In this study, we fabricate ZnO thin films with nano-crystalline Si (nc-Si) quantum dots (QDs) using a ZnO/Si multilayer deposition structure and a post-annealing process, and the formation of high crystallinity of Si QDs embedded in the crystalline ZnO matrix is demonstrated. For optical properties, the essential features of ZnO material, high transmission in long-wavelength and high absorption in short-wavelength ranges, are preserved. We observe significantly enhanced light absorption and an unusual photoluminescence emission peak contributed from the nc-Si QDs in the middle-wavelength range. In addition, we confirm the formation of optical sub-bandgap and the obtained value is quite close to the unusual PL emission peak. We show that meaningful sub-bandgap can form in ZnO thin film by embedding nc-Si QDs while maintaining the advantageous properties of ZnO matrix. This newly developed composite material, nc-Si QD embedded ZnO thin films, can be useful for various electro-optical applications.
© 2012 OSA
Nano-crystalline silicon (nc-Si) quantum dots (QDs) embedded in Si-based dielectric materials like SiO2 and Si3N4 had been extensively studied and integrated with various electro-optical devices, e.g. light emitting devices (LEDs) , transistors , photovoltaic (PV) cells , and so on. They exhibit the feasibility and show great potential for devices integrating nc-Si QDs. In this work, we embed nc-Si QDs into ZnO thin films because ZnO has many desirable features to function as nc-Si QDs’ matrix material, such as wide and direct bandgap, high transparency, and highly tunable electrical properties . So far, only few materials can simultaneously possess these properties. Hence, ZnO can serve as the nc-Si QDs’ matrix material for bandgap engineering, efficiently avoid the visible and near-infrared light absorption, and decrease carrier’s transportation loss from matrix to enhance the performance of electro-optical devices with nc-Si QDs. ZnO itself is also widely applied to a variety of applications like LEDs , PV cells , and transistors  and shows superior results. Undoubtedly, there are many advantages to embed nc-Si QDs in ZnO thin films. Therefore, it is important to demonstrate its fabrication feasibility and understand its optical properties. In this study, we fabricate the ZnO thin films with nc-Si QDs using a ZnO/Si multilayer (ML) structure by sputtering and a post-annealing process. The nano-structural, crystalline, and optical properties of ZnO thin films with nc-Si QDs are investigated and discussed.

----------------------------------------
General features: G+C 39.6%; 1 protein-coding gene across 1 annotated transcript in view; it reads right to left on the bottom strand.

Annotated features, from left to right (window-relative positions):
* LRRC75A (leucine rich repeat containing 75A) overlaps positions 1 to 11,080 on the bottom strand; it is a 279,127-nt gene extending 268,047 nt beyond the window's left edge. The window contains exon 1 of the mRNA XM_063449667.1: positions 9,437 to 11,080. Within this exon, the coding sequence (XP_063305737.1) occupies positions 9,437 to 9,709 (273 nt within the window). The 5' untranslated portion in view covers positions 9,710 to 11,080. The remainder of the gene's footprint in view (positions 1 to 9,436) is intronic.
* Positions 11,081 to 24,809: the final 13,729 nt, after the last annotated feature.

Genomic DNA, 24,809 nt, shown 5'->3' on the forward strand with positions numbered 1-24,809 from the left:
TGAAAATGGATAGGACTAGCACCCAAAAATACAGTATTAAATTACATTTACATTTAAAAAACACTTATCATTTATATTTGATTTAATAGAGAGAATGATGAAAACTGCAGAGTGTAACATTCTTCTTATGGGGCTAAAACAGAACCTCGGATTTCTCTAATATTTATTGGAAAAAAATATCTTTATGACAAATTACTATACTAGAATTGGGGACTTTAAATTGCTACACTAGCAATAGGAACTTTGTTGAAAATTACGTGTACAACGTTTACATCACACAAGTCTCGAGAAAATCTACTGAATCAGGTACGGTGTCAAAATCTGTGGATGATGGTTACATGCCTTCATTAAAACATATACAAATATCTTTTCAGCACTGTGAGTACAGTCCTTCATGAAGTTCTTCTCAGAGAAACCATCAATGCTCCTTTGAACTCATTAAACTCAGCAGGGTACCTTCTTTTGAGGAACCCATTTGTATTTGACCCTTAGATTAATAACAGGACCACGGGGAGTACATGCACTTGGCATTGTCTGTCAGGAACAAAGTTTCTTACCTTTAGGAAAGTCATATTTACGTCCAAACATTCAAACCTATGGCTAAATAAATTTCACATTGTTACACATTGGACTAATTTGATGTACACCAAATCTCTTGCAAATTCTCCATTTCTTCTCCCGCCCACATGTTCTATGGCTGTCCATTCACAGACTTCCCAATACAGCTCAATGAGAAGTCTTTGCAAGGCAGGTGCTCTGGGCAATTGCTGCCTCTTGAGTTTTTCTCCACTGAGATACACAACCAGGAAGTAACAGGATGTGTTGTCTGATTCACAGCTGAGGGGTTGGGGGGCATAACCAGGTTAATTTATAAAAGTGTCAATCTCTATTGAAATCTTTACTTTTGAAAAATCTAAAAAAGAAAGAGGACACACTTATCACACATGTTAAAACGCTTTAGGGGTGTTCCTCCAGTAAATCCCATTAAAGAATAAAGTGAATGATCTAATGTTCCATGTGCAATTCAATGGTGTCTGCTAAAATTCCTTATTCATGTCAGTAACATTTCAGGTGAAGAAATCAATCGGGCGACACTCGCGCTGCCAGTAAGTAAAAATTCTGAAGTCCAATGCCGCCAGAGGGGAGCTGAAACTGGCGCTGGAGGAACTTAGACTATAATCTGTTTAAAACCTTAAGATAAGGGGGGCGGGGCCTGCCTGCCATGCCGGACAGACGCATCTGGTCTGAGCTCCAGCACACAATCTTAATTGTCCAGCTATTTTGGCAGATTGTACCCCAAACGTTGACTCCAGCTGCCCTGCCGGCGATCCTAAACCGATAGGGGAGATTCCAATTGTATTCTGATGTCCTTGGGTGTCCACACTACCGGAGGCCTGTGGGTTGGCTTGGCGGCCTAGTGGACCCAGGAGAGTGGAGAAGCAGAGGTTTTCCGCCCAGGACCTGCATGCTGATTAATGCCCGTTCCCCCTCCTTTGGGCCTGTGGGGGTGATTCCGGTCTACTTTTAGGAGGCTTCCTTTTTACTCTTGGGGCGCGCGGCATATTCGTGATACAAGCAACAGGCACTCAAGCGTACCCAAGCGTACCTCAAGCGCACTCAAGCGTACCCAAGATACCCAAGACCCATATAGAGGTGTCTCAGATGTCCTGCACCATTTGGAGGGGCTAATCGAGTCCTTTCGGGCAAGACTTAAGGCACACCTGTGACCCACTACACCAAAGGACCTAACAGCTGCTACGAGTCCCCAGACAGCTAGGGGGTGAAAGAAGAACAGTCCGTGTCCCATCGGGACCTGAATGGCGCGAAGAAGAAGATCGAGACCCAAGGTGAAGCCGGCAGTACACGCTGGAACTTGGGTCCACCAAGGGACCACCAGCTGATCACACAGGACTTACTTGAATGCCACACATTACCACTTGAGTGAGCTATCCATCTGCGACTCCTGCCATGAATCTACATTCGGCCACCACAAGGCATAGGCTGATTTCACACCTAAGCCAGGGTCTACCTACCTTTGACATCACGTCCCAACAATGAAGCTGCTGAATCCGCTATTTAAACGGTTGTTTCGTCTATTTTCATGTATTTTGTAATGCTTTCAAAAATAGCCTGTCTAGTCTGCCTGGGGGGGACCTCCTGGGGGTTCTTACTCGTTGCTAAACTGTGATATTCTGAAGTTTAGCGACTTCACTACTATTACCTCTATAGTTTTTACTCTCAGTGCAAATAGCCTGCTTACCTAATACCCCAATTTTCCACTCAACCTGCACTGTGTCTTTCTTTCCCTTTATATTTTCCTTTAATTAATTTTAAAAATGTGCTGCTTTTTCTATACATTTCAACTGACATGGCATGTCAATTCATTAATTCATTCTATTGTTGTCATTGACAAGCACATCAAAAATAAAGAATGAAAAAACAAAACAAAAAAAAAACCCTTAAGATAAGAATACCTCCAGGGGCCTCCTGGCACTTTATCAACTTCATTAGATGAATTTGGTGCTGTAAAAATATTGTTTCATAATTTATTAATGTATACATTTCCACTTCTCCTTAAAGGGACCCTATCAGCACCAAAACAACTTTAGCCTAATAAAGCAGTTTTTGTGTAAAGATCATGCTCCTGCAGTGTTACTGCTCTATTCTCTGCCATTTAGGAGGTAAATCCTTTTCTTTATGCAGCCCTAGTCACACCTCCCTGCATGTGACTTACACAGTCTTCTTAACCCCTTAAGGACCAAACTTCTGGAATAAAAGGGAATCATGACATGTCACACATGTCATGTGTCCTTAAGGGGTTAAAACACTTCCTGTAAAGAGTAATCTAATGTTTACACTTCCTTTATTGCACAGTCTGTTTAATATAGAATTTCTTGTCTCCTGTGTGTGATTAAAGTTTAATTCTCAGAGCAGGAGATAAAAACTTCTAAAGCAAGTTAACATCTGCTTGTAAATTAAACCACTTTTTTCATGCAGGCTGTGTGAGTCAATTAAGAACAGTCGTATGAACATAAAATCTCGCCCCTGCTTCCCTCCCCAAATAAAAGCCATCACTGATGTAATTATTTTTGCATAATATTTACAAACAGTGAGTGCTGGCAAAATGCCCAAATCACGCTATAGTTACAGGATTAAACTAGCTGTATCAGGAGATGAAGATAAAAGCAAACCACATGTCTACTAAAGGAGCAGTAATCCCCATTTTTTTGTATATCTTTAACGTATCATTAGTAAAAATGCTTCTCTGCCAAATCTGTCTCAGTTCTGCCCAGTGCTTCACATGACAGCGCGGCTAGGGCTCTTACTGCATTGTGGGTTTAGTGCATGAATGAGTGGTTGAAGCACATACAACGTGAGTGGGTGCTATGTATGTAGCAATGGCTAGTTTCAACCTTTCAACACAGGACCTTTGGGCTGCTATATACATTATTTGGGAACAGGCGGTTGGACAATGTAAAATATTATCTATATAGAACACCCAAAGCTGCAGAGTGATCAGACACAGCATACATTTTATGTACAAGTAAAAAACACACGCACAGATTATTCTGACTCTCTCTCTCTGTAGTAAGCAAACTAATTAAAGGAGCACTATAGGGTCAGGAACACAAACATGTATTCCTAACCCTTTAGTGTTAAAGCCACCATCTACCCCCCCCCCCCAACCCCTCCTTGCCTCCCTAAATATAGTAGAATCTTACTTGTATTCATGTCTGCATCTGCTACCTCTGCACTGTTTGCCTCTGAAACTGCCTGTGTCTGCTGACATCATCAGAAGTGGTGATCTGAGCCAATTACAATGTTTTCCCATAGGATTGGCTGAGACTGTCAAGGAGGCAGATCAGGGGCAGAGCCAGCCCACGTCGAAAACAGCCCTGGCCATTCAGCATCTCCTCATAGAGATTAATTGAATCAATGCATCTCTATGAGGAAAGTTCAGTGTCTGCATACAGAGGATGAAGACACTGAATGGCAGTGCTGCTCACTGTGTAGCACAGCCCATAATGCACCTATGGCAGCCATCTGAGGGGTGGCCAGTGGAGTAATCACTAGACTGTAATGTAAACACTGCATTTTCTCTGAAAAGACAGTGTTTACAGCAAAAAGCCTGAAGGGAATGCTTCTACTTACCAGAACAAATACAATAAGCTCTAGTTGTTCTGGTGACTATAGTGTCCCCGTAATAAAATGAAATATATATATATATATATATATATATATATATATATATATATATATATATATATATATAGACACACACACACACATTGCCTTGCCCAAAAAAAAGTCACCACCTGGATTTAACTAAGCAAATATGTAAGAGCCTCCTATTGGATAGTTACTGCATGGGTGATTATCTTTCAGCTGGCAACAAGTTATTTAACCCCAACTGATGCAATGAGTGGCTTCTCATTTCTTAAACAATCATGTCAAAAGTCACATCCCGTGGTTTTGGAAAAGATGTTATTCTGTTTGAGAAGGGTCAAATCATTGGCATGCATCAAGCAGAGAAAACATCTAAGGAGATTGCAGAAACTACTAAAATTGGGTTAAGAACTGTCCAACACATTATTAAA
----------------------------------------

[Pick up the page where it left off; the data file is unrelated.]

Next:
The ZnO/Si ML thin films with 20-bilayers were deposited on Si(100) wafers or fused quartzes at room-temperature by radio-frequency (RF) magnetron sputtering method. The sputtering powers of ZnO and Si are fixed at 75 W and 110 W, and the effective thicknesses of each ZnO and Si layers are fixed at 5 and 3 nm respectively. After deposition, the ZnO/Si ML thin films were annealed in N2 environment for 5 minutes by furnace under different annealing temperatures from 700°C (FA-700) to 1000°C (FA-1000) with 100°C increment for the investigation on Si QDs formation with high crystallinity. For the post-annealing process, when the set temperature is arrived, the as-deposited samples were quickly put into, stayed for 5 minutes, and quickly taken out the furnace. The surface morphologies were analyzed by a Digital Instrument D3100 atomic force microscope (AFM). The high-resolution transmission electron microscope (HRTEM) images were observed by a JEOL JEM-2010F transmission electron microscope. The X-ray diffraction (XRD) patterns were examined by a Bede-D1 X-ray diffractometer with Cu Kα radiation. The Raman and photoluminescence (PL) spectra were measured using a 488 nm diode-pumped solid-state laser (Horiba LabRam HR). The transmission and reflection spectra were obtained by a UV-VIS-NIR spectrophotometer (Hitachi U-4100).
3. Results and discussions
In order to know the growth morphology of the sputtered Si atoms during deposition, Fig. 1 shows the tapping mode AFM images before and after depositing the Si layer with effective thickness of 3 nm on ZnO thin-layer. The clear formation of amorphous Si (a-Si) nano-clusters with maximum height of 5 nm and the much larger root-mean-square (RMS) surface roughness than that of ZnO thin-layer are clearly observed in the ZnO/Si single-bilayer. The density of nano-clusters is estimated to be ~2.4 × 1010 cm−2. Similar results are also obtained from the ZnO/Si double-bilayers. It indicates that the sputtered Si atoms on ZnO thin-layer can self-aggregate to form a-Si nano-clusters, which will make the nc-Si QDs formation easier during annealing.